So far in 2018, the average NFL team throws 34.6 passes per game, while running the ball just 25.9 times per game.  The yardage differential is 239.6 yards per game per team through the air, as opposed to just 114.4 over the ground.  With one week left, the touchdowns sit 795 through the air, against 413 on the ground.

(As a side note, in 1922 there were 7 pass interceptions returned for touchdowns – an average of 4.4 touchdown passes to every pick six.  This year so far, 40 pass interceptions have been returned for touchdowns – one for every 19.9 touchdown passes.  Today’s average quarterback rating is 93.2 after being in the high 70’s to low 80’s for most of the rating system’s existence.)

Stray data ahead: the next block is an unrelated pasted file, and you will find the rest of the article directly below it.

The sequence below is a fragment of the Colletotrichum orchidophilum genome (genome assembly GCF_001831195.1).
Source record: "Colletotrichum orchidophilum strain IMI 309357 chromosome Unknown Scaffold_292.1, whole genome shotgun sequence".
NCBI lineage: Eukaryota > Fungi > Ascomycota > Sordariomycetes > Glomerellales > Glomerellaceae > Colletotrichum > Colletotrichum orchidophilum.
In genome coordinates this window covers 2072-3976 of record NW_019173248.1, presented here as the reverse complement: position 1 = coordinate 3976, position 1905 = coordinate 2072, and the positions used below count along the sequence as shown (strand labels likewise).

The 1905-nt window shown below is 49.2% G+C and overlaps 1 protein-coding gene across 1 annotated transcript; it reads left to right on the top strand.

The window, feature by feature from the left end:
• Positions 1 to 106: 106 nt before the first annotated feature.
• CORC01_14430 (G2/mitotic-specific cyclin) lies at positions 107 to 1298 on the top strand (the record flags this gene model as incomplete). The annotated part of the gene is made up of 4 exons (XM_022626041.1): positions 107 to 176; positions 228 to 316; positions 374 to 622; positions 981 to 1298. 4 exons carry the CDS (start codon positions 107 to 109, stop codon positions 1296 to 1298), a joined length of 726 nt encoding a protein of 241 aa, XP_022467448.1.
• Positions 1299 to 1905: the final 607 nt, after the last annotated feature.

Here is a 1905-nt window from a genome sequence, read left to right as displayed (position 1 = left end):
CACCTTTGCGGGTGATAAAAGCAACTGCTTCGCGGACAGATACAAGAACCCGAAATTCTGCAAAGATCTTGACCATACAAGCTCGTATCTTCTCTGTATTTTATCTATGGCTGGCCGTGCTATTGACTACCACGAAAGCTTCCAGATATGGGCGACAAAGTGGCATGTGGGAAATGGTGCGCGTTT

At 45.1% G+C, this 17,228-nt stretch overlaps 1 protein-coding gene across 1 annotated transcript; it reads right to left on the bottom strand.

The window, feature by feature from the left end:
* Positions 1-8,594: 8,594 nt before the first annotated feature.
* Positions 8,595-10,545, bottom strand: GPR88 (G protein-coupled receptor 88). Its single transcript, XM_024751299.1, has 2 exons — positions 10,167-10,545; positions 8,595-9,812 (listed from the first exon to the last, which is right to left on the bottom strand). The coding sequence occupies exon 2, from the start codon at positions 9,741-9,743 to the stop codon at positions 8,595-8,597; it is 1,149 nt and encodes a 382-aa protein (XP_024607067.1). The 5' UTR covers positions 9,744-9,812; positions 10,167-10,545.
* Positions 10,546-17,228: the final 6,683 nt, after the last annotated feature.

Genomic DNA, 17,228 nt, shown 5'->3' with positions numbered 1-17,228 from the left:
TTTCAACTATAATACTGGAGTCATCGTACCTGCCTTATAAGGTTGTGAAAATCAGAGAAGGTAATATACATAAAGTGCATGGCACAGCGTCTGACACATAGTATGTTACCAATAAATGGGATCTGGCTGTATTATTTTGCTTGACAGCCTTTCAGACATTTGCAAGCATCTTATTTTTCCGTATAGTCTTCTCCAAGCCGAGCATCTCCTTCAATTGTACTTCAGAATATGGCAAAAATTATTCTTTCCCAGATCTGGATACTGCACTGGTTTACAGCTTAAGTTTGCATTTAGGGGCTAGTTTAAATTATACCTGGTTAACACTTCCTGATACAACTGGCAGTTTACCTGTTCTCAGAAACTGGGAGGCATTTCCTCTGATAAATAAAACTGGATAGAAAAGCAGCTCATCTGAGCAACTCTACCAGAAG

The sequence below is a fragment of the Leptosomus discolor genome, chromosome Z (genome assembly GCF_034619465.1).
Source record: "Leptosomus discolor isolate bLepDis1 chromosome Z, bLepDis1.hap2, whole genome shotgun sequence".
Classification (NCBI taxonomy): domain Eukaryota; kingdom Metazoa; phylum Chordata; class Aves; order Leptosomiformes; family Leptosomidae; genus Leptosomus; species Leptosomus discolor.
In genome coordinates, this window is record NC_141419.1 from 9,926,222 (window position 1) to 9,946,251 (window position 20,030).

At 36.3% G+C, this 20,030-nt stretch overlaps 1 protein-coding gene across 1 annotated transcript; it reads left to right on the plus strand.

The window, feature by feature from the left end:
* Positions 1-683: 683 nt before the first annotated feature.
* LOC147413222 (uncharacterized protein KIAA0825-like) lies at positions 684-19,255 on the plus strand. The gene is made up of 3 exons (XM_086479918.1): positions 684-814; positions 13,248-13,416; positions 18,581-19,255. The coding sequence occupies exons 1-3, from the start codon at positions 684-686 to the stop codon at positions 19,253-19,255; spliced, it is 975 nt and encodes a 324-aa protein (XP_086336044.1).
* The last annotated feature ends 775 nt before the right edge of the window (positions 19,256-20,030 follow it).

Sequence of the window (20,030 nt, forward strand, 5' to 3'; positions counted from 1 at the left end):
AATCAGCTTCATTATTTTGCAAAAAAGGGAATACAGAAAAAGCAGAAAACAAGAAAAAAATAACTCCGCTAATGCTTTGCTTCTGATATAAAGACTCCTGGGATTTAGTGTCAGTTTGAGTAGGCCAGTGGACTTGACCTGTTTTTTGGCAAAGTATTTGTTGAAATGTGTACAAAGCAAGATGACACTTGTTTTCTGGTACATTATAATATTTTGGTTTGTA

That earlier era – especially before 1950 – I will call the Neanderthal era.  Back in the earliest days, the football more resembled a rugby ball than it does the modern football.  It was quite a bit fatter, and therefore harder to throw deeply or accurately and harder to catch.

Just as important, the rules of the earlier era did the passing game no favors.  Back then, defenders could hang onto receivers all the way down the field until the pass was actually thrown.  A receiver in a normal route might actually be hit by three or four defenders on his way down field.  Also, most of the rules that protect the quarterbacks and defenseless receivers now were unimaginable then.

But of all the rule changes, perhaps none were more important than the rules allowing offensive linemen to use their hands in pass protection.  Frankly, before the changes in the early 80s that gave offensive linemen a fighting chance against the pass rush, any offensive identity that emphasized the pass over the run would only succeed in putting your quarterback in the hospital for most of the year.

So, pre-1980 – and especially pre-1950 – are legitimately understood as pro football’s Neanderthal era.